As to assigning blame…it is the mothers, who have full sway over her neonate, and Miriam that includes “protecting babies”. “Full sway” means FULL. She trumps Doctors, Nurses, the birthing center Staff, EVERYONE! AND need I remind you, it takes only one signature on the Consent to Circumcise Form to have a male baby “done”? A father’s alone, won’t cut it. So the question remains, why was it so hard for you grieving mothers to have just said “NO”?

        Princess Diana said “NO” despite her husband, Prince Charles, her father in law, Prince Phillip and the total British Establishment’s insistence. So William and Harry both have all the royal parts and pieces they arrived with. Tell me, why can’t more American mothers be like her? Take responsibility for your actions? Why do you scurry behind a cover of ignorance? Or blame it on the father? Or on patrimony? Is it because you women know you can get away with it?

        And no, Miriam, it is not rage I am expressing, it is dismay…a sadness. And I am certain our real mother yours and mine, Mother Nature, is close to tears as well.

        And the three challenges you threw down? I’ll pick up that gauntlet in a later posting. That is, if I am permitted…from the replies I’ve been reading, I am making a lot of you mothers uncomfortable, Good! And that I am not supportive enough in your “what I did to my son” grieving, Too Bad!…Truth Hurts! And that my remarks are not being received too well, My Goodness!

        Bear up! You mothers suffer this self inflicted soul searching bewilderment only occasionally. Circumcised men suffer it 24/7, 365.

        But if permitted, I’ll be back, Miriam…I’ll be intrigued to hear how you mothers can and do rationalize your actions (i.e. how you could ignore your deep maternal instincts to not protect your infant son from harm.) Plus I not quite finished excoriating you and the rest of you simpering “too late” heartbroken mothers. Don’t go away…but I’ve got to go to work. GK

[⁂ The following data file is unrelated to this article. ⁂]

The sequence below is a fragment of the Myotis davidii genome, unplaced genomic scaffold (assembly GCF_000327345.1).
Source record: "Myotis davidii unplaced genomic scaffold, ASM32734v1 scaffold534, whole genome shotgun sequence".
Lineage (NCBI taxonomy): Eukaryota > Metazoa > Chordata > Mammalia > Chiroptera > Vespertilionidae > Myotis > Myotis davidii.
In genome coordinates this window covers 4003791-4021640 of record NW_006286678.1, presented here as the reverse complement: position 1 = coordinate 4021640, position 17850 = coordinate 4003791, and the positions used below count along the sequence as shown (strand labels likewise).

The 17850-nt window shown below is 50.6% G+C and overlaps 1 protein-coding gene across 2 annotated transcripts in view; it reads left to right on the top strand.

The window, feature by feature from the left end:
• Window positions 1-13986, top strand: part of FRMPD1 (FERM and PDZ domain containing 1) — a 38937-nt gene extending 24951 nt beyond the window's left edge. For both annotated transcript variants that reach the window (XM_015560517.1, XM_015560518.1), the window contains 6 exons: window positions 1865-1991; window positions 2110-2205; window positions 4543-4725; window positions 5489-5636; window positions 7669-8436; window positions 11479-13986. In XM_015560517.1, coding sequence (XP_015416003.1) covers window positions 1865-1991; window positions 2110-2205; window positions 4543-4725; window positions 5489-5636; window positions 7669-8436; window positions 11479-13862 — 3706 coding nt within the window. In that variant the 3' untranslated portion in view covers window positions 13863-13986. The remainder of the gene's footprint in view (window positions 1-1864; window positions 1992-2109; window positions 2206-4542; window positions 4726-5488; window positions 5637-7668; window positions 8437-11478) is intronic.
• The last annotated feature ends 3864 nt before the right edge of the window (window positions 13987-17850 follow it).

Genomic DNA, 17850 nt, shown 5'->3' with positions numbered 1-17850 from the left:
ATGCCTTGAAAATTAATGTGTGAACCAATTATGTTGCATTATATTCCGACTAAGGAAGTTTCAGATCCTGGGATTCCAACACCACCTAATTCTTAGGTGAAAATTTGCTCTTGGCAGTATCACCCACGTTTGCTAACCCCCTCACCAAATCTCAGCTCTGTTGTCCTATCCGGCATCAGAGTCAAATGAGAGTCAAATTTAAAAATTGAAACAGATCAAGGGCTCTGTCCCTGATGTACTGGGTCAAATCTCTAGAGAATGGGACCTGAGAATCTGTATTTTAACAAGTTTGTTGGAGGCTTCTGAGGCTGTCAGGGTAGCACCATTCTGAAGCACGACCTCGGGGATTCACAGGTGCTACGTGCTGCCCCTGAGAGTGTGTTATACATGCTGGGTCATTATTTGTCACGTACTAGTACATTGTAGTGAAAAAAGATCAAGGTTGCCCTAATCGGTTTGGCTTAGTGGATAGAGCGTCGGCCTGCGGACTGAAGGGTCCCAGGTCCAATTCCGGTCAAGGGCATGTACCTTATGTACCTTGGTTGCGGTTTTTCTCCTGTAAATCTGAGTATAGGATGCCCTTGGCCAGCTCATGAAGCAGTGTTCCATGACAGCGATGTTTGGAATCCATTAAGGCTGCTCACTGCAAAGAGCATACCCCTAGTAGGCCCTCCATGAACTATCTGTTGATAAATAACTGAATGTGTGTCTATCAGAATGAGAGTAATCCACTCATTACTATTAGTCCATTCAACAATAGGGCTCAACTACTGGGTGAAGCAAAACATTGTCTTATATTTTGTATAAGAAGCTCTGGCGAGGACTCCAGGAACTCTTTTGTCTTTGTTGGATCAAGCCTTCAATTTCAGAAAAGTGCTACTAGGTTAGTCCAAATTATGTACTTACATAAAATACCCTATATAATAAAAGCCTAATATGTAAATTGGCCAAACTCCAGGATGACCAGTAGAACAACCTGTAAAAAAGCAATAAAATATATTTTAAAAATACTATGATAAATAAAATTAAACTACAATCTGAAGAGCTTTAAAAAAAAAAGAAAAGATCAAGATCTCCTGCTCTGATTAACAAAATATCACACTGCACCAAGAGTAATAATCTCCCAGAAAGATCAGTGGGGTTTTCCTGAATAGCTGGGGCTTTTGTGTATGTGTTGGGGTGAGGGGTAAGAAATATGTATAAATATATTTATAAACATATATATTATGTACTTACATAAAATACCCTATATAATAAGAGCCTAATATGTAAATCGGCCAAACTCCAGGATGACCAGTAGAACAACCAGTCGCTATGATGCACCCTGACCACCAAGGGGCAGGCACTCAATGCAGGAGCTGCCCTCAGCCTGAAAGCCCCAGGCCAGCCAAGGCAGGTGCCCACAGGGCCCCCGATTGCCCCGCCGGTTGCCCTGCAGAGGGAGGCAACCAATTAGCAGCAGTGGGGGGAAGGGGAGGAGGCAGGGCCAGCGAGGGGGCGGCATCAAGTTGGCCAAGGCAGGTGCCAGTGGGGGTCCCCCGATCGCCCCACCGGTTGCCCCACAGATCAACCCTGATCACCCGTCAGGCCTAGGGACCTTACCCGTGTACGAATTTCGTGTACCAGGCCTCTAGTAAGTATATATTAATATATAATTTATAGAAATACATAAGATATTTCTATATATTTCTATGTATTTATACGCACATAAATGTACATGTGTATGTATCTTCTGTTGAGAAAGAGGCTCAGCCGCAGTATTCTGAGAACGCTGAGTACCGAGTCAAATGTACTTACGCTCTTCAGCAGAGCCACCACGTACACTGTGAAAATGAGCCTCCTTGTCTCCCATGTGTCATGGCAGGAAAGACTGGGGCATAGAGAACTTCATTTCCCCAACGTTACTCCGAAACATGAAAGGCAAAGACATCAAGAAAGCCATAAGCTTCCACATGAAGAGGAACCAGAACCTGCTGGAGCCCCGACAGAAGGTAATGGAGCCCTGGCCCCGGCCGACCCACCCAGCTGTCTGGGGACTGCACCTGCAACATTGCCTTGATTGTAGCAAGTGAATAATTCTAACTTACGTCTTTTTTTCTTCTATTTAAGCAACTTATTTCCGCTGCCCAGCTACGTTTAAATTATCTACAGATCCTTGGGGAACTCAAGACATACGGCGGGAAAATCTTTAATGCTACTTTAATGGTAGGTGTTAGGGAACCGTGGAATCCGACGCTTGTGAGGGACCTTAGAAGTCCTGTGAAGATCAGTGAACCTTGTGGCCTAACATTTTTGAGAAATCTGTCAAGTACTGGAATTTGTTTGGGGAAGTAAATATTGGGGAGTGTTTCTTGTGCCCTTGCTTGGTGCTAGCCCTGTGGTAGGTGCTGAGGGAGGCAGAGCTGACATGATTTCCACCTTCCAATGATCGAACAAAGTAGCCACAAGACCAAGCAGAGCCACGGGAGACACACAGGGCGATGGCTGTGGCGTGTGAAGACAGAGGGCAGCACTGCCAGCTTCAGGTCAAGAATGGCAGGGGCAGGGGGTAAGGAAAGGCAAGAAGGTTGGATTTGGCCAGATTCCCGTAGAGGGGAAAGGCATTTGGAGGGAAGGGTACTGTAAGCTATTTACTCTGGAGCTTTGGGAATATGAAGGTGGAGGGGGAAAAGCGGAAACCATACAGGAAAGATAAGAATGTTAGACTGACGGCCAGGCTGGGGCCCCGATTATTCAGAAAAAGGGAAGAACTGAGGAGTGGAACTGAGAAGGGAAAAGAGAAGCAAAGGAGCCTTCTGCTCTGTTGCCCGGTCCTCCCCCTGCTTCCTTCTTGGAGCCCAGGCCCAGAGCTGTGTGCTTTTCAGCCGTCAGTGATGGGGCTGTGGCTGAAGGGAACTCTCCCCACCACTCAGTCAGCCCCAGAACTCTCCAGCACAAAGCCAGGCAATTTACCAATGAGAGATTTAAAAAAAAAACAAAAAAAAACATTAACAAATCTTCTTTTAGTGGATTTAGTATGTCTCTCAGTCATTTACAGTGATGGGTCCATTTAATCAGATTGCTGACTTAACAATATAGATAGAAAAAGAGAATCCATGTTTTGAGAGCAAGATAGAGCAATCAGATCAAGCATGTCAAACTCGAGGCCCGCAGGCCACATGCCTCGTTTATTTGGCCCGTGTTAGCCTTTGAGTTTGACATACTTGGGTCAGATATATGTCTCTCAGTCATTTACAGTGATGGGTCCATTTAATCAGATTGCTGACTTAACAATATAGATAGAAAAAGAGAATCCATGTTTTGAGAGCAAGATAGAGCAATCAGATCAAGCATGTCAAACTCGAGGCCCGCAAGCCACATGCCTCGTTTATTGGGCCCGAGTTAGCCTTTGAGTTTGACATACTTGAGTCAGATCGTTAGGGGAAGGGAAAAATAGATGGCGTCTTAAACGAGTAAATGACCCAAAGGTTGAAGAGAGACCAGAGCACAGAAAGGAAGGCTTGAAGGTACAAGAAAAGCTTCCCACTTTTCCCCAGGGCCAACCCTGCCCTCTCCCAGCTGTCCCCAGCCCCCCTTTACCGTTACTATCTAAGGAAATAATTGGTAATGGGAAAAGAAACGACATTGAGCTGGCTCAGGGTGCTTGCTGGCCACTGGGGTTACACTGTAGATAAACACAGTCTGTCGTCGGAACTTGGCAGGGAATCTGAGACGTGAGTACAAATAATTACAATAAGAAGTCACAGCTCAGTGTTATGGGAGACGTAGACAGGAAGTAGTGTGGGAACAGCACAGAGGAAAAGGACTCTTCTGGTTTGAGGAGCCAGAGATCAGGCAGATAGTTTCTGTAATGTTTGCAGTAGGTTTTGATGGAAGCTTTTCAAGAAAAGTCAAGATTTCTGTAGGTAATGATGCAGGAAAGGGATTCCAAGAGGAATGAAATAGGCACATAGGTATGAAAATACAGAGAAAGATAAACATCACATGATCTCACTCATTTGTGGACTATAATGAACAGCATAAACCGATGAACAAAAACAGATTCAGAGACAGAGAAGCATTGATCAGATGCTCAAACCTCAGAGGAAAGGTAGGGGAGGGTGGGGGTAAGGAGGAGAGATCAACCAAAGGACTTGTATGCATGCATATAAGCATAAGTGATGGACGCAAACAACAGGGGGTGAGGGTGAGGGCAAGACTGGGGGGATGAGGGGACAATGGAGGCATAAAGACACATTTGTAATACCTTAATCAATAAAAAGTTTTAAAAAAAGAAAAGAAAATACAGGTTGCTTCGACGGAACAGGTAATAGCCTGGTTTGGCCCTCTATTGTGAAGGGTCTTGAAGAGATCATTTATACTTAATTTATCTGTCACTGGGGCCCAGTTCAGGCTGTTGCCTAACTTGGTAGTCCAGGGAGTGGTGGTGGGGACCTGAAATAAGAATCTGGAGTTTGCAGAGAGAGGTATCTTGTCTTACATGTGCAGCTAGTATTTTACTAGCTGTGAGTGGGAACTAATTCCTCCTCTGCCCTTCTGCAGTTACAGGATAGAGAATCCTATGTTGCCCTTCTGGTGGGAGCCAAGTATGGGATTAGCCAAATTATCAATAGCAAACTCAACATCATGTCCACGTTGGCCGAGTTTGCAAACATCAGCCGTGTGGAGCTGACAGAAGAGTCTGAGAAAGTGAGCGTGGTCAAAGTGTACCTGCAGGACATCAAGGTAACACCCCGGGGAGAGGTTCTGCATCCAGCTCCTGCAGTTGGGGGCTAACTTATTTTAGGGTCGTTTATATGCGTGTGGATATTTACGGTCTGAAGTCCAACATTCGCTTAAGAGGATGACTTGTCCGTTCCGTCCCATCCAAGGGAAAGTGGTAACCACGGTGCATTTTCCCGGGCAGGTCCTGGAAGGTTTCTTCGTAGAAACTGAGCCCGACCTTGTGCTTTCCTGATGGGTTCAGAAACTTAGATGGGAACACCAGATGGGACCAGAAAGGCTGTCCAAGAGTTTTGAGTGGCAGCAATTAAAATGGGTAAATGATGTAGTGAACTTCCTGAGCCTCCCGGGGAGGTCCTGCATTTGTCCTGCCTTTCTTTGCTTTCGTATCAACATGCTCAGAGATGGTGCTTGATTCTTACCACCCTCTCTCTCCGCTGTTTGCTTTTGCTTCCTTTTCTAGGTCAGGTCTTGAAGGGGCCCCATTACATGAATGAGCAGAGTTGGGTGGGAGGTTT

• Bettie M.

    May 15, 2013 9:49 am

    If both the mother and the father decided on circumcision, it seems that only the mother (here, anyway) is the recipient of blame and resentment. And I don’t think it’s because we’re discussing Mother’s Day.

    Why don’t some of you angry men confront your old man, and see what happens. And don’t get on my case, I didn’t have my boy cut – even though my husband said later it would have been okay with him if that’s what I decided. (Child care is women’s work.) To add crap to the story, I got lectured in the hospital from my roommate for deciding not to mutilate the kid. And the shocking, derisive comments from a sneering jew acquaintance didn’t help.

    Circumcision, or lack thereof, appears to be the gift that just keeps on giving.

    • Gianluca

      May 15, 2013 5:22 pm

      Ok, then let’s wait until it’s father’s day and have a similar discussion replacing “mother” with “father” 😉

      I’m just kidding, but I agree with you, Bettie, one should not just blame mothers. They were trapped in a flawed system aggravated by the fact that the father is in many cases also circumcised and carries the trauma within himself. Americans need to wake up and become comfortable openly talking about their bodies and sexual matters. Sexuality is not a crime, it’s part of life and should not be hidden. The male body is not something that needs to be grossed out. There is lots of prudishness in this country that prevents openly discussing important health matters.